Local News

Shooting ended his career, but Cary officer would do it again

Posted November 18, 2010

George Almond of Cary knows about the fear, pain and long recovery that lie ahead for Roanoke Rapids Police Officer John Taylor, who was shot by a suspect during a traffic stop Wednesday afternoon.

Authorities said Taylor pulled over a car on Interstate 95 for following too closely. As he talked to the female passenger, the male driver pulled out a gun and shot him in the neck, torso and hand. 

"The hair on the back of my neck stood up. It projected me back into the situation I was in," Almond said.

In October 2001, Almond became the first Cary officer to be shot in the line of duty. He was 28 years old.

Almond pulled over a car he knew had been linked to suspicious activity. He even had reports that people in the car made have had weapons. When he approached, Emory Bivens shot him right between the eyes.

Almond has no memory of the incident, but he has plenty of daily reminders. He has a prosthetic eye. He lost his sense of taste, smell and some of his hearing. He still carries shrapnel under his skin from the shooting.

Cary officer: No stop is routine Cary officer: No stop is routine

After a long rehabilitation, Almond returned to the force, but retired in 2004 for medical reasons.

He said all officers accept the dangers of the job and the unknown and unknowable threat behind even a simple traffic stop. "It could be a very bad situation that could unfold," he said.

Even after his experience, Almond said he'd do it all again. "I think it is a passion each officer has to have," he said.

Bivens is serving a sentence of up to 45 years in prison.


This story is closed for comments.

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  • awwitslilb Nov 19, 2010

    I must say i know this officer personally, after his incident he was assigned to a simple case that happened @ my mothers house. He was an outstanding gentlemen and everything, after he retired I got to know him personally as he often visited the restaurant i was managing at the time. He is truly an outstanding man and is the reason and inspiration that i will begin the B.L.E.T course's next year to become an officer. Also i recently visited the restaurant and he happened to be there.He took the time to get up and say hello and catch up on things. Amazing man. God bless!

  • chaotickitty82 Nov 19, 2010

    As screwed up as our nation is right now in this bad economy, LEOs have it just as bad, if not worse than our military serving overseas. People are desperate and/or crazy in this bad economy, and both can cause people to do something irrational. Our brave LEOs are out there everyday in this mess, trying to keep the peace.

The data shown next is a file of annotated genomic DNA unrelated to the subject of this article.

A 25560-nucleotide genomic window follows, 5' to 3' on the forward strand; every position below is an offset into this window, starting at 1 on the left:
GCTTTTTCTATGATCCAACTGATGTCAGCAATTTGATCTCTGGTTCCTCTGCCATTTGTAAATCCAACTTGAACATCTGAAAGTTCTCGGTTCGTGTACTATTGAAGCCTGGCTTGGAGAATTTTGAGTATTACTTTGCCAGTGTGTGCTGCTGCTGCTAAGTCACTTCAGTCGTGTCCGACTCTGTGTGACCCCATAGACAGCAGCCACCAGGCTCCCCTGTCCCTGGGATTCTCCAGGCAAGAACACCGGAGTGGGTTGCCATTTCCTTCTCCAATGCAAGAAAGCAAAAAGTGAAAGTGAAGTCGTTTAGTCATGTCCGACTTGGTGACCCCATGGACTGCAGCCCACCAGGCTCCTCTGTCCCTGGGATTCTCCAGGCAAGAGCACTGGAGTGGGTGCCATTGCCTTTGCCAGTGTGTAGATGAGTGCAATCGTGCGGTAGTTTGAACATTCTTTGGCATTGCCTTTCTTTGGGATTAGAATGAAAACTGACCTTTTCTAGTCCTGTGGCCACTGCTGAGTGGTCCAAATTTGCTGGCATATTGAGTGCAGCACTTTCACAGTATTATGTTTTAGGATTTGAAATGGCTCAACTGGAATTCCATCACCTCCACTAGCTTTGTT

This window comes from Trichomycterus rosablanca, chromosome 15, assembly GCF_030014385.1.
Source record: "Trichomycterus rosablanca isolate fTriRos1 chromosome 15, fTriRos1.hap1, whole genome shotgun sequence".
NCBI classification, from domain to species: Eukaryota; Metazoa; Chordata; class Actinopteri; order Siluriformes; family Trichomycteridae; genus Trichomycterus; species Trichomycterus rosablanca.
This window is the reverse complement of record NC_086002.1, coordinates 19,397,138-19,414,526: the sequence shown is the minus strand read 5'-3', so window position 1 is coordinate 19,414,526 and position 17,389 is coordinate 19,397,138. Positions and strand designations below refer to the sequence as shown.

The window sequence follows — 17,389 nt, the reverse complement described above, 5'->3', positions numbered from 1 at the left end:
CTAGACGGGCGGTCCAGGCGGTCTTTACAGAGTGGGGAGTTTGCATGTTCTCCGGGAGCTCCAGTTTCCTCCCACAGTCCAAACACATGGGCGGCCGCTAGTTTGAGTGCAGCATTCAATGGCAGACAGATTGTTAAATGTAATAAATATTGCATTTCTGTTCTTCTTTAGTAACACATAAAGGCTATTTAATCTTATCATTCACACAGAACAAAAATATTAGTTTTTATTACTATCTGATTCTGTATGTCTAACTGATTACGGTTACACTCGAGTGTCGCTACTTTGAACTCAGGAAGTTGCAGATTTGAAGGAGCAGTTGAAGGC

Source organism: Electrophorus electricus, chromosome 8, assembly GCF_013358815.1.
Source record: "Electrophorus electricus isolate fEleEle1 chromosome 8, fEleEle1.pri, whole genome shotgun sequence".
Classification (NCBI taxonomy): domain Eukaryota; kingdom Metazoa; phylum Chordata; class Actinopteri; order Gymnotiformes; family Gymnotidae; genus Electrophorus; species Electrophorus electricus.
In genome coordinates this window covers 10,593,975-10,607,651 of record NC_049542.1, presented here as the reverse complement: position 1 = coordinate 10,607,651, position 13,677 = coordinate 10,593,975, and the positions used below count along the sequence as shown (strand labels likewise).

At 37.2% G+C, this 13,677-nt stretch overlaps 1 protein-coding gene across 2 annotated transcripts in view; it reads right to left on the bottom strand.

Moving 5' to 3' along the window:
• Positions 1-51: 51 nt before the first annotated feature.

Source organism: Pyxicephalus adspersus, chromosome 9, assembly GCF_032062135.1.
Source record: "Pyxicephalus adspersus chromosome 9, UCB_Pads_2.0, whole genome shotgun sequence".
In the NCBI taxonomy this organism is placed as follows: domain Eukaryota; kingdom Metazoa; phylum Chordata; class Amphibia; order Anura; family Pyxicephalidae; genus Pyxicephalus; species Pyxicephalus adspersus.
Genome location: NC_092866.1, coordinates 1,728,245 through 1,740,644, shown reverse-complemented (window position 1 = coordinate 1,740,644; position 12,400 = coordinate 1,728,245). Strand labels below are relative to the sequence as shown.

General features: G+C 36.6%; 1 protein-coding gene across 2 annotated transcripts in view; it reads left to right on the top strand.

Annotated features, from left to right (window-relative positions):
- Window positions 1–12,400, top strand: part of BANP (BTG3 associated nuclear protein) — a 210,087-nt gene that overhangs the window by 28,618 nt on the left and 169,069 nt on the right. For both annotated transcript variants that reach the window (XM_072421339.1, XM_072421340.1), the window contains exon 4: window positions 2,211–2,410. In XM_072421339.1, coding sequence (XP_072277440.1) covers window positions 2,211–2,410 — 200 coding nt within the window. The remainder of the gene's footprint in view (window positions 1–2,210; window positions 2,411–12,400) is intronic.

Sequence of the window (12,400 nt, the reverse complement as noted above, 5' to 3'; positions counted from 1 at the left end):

They deserve just as much respect as those who are fighting in the Middle East, but as we all know, they rarely ever receive it...

  • ncmedic201 Nov 19, 2010

    Tommy, you took a story that had absolutely nothing to do with the military and everything to do with todays news and turned it into something else. Of course everyone is going to make a comment to you. Why would you even mention the military in an article about law enforcement? It sounds more like you are the one who likes confrontation. If you want to discuss the military then find an appropriate article about the military.

  • tommy69 Nov 19, 2010

    I said nothing bad about any of these men, I only stated that I would like it better if it were about one of our vets.,and I have no idea why this is a issue with some of you people, do you just love confrontation? You all have a great day!

  • ajmac09 Nov 19, 2010

    Both of these men are very brave. To look back and say he'd do it all over again? That's a courage and bravery not a lot of us possess.
    Thank you for your service and the sacrifices that you've made, officers. We're eternally grateful.

  • Seeminglyopposed Nov 19, 2010

    commsents...i feel ALL of them are heros..the ones here and abroad. NONE should be characterized more or less worthy of the title of being a hero. Actually most real heros are dead. A great deal of brave people are still alive, and those are the ones that this forum are fussing about and should not be because all professions that has to deal with people today have to be brave because this society has lost whatever morals we were graced with, you can tell by the integrity or the lack thereof of the comments of the posts.

  • ncmedic201 Nov 19, 2010

    Gosh Tommy, you sound jealous. What are you, ex-military who gets upset because people aren't patting your back at every turn? Every day the men and women of law enforcement put their lives on the line. They deserve no less respect for that than any other person who puts themselves in extraordinary situations.

  • LucyLooo Nov 19, 2010

    Why would it be better if it was about a war veteran? That makes no sense.

  • DeathRow-IFeelYourPain-NOT Nov 19, 2010

    tommy69, your comment is very stupifying.

  • carolinagal78 Nov 19, 2010

    Everday police officers lives are put in danger while they work to keep you and me safe. They never know when they are going to stop that one car that a dangerous criminal may be driving. I support our military fully and I know they fight for our freedom. However I dont see the point in referencing them when this article is about one law enforcement officers struggle. Why diminish his suffering just because he's not a war veteran?? As the fiance of a police officer I wonder everday if he is going to come home safe. You dont have to be in a war area to face the same struggles. War happens everyday on the streets of America w/drugs, gangs, etc. Lets have some sympathy for people regardless of the profession.